Traditional Malay Massage


Traditional Malay Massage is one of the Traditional Medicine practices. This Traditional Malay Massage also is known as Urut Melayu by locals. From a therapeutic aspect, a massage is used to alleviate pain [1] and musculoskeletal issues such as muscle spasms. For Urut Melayu, it focuses on the manipulation of muscle and surrounding tissues to stimulate other systems in the body such as the lymphatic, circulatory and nervous systems. Such manoeuvres promote therapeutic effects such as increasing blood flow, relieving pain and muscle spasms, and rehabilitation of the whole body or part of it [6].

Practice and Statistics

In Malaysia, Traditional Malay Massage is officially one of the modalities in Traditional and Complementary Medicine (T&CM) conducted by selected hospitals under the Ministry of Health since 2007 [2]. However, the vast majority of the Urut Melayu is provided at the practitioner’s house [6]. 

According to a national survey (National Health and Morbidity Survey (NHMS)), 2015 made by the Malaysian government, the most popular T&CM practice modality among the Malaysian population was Malay massage (41.92%). Urut Melayu users go for a massage to maintain wellness, 136 (17.19%) for treatment and 152 (19.22%) for a combination of both treatment and wellness [6].


Numerous techniques could be used to perform Urut Melayu. The most famous technique is by using the practitioner’s own hand in applying sustained mechanical pressure at certain body points. During Urut Melayu treatment, various areas of the practitioner’s hand such as the thumbs, fingers, palms, and knuckles are used. Sometimes, forearms, elbows, and very rarely their knees and heels to massage the users. [3] The most common techniques practised by Malay massage practitioners are fan stroking, thumb stroking, kneading and stationary pressure [5] (Refer Figure1).

Figure 1 shows one of the techniques used in Urut Melayu.

Various massage strokes such as kneading, rubbing, light and deep stroking [3] will be applied at different massage points, depending on the user’s condition. The massage is also facilitated by spreading minyak urut (a herbal oil) on the user’s body before applying any pressure. The strokes and techniques usually take a lot of the practitioner’s energy resulting in only limited patients per day to being treated. There are also practitioners that use aiding massage tools to achieve wanted results from this tradition of Urut Melayu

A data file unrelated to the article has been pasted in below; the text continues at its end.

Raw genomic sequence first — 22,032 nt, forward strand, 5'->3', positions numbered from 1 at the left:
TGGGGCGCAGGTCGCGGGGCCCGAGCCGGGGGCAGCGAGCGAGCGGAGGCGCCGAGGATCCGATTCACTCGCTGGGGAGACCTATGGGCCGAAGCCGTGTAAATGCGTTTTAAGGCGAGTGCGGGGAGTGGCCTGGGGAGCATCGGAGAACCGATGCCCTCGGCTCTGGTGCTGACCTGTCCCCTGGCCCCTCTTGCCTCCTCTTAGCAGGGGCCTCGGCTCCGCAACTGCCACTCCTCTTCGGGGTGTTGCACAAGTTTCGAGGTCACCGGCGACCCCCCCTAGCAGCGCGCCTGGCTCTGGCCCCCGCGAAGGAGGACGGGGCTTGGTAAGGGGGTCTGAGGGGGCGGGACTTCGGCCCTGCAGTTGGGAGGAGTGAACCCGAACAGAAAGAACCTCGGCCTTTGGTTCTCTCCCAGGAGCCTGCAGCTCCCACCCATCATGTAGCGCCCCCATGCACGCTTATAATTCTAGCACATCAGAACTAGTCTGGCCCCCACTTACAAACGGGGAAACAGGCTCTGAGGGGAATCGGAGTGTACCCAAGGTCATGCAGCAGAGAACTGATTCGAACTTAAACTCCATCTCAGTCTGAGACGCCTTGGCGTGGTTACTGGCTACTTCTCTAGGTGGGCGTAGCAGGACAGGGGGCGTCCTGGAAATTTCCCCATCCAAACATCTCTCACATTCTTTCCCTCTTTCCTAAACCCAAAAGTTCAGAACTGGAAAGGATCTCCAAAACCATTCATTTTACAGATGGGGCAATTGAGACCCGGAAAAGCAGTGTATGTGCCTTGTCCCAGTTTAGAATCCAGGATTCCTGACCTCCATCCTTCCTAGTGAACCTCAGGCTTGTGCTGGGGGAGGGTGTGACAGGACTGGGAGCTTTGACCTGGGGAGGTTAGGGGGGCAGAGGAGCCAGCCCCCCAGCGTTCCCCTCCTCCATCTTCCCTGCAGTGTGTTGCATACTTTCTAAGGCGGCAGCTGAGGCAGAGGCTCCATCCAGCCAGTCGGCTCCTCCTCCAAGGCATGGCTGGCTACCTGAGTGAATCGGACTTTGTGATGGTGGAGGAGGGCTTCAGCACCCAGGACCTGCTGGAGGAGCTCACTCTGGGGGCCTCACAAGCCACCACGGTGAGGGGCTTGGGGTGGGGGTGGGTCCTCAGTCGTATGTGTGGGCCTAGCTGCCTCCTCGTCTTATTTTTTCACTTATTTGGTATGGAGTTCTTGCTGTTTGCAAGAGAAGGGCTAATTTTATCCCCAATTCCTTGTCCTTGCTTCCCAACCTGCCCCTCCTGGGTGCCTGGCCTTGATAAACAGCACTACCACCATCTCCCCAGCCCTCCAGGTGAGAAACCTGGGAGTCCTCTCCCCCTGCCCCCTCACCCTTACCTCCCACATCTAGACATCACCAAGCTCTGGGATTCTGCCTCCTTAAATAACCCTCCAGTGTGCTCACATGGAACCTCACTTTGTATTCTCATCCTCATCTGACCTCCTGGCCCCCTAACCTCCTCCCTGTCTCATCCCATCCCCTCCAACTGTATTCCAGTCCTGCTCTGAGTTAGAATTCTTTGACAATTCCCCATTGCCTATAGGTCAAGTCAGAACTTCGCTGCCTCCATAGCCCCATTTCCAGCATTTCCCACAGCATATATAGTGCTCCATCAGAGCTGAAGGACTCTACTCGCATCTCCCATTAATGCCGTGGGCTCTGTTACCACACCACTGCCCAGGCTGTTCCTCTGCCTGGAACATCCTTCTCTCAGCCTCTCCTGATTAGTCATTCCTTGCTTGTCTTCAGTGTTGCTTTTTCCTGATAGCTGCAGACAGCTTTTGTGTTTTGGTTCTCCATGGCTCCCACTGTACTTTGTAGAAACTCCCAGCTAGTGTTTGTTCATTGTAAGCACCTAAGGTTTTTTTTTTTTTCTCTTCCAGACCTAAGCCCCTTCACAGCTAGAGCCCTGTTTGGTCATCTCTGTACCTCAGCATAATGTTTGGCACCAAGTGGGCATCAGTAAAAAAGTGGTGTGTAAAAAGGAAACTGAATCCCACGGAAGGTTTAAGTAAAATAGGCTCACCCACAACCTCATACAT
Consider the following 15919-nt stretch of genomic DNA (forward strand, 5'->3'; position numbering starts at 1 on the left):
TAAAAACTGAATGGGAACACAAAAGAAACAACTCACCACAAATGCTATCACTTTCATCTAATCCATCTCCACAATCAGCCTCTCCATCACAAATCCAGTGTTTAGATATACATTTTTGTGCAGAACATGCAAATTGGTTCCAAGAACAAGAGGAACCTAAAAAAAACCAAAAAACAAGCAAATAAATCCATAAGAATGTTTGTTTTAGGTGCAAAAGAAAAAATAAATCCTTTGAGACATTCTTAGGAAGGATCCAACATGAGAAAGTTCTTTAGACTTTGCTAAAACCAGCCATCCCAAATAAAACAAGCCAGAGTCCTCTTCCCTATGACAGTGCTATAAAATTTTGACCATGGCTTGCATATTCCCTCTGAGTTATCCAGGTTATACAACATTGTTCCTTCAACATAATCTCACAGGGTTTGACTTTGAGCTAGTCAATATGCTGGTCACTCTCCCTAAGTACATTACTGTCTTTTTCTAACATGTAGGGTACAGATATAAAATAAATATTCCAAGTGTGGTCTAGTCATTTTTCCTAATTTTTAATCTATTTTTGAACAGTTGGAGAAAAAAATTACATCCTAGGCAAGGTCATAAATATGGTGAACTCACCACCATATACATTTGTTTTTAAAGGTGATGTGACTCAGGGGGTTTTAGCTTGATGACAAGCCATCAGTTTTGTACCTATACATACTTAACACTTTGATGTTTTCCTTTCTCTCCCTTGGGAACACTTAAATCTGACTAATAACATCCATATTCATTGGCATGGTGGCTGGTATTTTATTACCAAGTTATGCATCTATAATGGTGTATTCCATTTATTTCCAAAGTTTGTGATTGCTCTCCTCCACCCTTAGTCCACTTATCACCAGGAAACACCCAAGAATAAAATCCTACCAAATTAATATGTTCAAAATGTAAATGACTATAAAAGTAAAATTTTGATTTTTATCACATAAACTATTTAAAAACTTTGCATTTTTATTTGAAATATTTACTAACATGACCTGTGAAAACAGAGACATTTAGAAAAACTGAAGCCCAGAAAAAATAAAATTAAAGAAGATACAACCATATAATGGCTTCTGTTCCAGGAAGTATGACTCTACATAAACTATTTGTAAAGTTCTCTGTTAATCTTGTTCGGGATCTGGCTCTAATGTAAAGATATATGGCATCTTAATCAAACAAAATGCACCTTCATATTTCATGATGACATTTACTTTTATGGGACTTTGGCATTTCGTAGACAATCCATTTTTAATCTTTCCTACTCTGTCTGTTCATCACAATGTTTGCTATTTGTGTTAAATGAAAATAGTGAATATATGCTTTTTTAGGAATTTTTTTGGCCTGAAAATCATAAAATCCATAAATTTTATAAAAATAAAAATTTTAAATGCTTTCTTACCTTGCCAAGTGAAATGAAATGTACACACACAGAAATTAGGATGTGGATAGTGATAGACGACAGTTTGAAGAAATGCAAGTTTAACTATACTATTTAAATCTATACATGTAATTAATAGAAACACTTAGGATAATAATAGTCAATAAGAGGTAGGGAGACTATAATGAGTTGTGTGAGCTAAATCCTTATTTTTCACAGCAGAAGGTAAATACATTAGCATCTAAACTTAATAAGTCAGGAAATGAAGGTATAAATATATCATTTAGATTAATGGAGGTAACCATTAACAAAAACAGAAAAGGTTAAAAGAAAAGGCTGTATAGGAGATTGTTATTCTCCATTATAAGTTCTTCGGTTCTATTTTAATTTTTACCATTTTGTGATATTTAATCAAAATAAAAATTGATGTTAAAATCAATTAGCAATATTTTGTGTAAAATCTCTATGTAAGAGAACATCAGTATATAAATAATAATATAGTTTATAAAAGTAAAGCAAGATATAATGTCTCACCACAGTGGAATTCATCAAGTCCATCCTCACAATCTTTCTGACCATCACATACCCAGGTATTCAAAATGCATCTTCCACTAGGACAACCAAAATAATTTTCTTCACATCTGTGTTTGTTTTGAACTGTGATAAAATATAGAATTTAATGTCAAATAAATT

Figure 2 shows some of the aiding tools used in Traditional Malay Massage.

Some of the aiding tools used are gading gajah, taring harimau, gigi unta and tanduk kerbau [4] (Refer figure 2 above). These tools are used differently, depending on the practitioners. These tools also need special care to maintain their form.



[1]Ernst E. The safety of massage therapy. Rheumatology. 2003 Sep 1;42(9):1101-6.
[2] Anuar HM, Fadzil F, Sallehuddin SM, Ahmad N, Ghani NA. A qualitative study on urut Melayu: The traditional Malay massage. The Journal of Alternative and Complementary Medicine. 2010 Nov 1;16(11):1201-5.
[3] Othman, C. N., Farooqui, M., Lamina, R. A. C., & Din, N. (2012). Malay traditional massage therapy (MTMT) seeking behaviours among Malays for their chronic diseases-case study. Procedia-Social and Behavioral Sciences, 50, 591-601.
[5] Traditional and Complementary Medicine Practice Guideline on Malay Massage . 3rd ed. Kuala Lumpur, Selangor: Traditional and Complementary Medicine; 2018.  
[6] National Health and Morbidity Survey 2015 (NHMS 2015). 1st ed. Vol. 4. Institute for Public Health (IPH); 2015.  


in this scope
Country Scenario
T&CM Modalities
Malaysia T&CM Consumer Guideline